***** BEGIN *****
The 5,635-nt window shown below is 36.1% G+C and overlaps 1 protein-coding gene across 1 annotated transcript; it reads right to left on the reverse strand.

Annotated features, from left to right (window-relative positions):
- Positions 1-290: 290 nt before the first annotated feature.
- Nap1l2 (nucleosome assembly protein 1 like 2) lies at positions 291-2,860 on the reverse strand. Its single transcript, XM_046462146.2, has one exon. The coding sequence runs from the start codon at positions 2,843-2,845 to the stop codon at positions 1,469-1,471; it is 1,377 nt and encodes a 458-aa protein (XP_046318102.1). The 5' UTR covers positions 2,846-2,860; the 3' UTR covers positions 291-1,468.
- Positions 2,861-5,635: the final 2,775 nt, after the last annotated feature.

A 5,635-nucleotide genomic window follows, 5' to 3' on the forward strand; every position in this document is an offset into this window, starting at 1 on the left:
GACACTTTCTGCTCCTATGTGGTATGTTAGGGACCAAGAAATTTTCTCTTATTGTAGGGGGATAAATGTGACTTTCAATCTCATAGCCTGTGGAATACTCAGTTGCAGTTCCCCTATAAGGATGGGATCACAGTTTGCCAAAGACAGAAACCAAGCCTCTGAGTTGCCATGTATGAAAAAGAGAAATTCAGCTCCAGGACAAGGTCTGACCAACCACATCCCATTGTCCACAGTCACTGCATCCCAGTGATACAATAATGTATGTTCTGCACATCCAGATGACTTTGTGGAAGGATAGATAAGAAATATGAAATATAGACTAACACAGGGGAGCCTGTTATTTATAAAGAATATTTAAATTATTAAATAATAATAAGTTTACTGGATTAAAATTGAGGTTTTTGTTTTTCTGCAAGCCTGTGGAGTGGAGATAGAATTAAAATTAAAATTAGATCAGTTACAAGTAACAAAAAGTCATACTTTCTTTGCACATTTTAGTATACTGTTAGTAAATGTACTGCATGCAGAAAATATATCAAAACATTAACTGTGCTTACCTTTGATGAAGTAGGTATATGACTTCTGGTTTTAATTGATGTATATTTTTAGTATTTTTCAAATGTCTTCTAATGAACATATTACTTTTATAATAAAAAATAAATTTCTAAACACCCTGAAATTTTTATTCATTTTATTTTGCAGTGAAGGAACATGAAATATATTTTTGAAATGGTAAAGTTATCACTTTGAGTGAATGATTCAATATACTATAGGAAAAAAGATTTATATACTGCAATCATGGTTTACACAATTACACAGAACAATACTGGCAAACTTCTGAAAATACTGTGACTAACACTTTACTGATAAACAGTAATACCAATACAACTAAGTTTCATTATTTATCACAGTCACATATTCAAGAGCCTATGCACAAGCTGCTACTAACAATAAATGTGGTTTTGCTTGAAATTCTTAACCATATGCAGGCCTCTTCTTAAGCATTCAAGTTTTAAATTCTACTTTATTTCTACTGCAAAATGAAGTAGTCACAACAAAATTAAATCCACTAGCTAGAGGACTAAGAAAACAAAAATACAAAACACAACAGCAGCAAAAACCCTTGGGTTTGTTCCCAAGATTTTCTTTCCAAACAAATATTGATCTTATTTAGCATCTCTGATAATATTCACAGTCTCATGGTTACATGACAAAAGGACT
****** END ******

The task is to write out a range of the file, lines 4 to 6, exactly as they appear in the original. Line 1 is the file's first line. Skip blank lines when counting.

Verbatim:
- Nap1l2 (nucleosome assembly protein 1 like 2) lies at positions 291-2,860 on the reverse strand. Its single transcript, XM_046462146.2, has one exon. The coding sequence runs from the start codon at positions 2,843-2,845 to the stop codon at positions 1,469-1,471; it is 1,377 nt and encodes a 458-aa protein (XP_046318102.1). The 5' UTR covers positions 2,846-2,860; the 3' UTR covers positions 291-1,468.
- Positions 2,861-5,635: the final 2,775 nt, after the last annotated feature.

A 5,635-nucleotide genomic window follows, 5' to 3' on the forward strand; every position in this document is an offset into this window, starting at 1 on the left: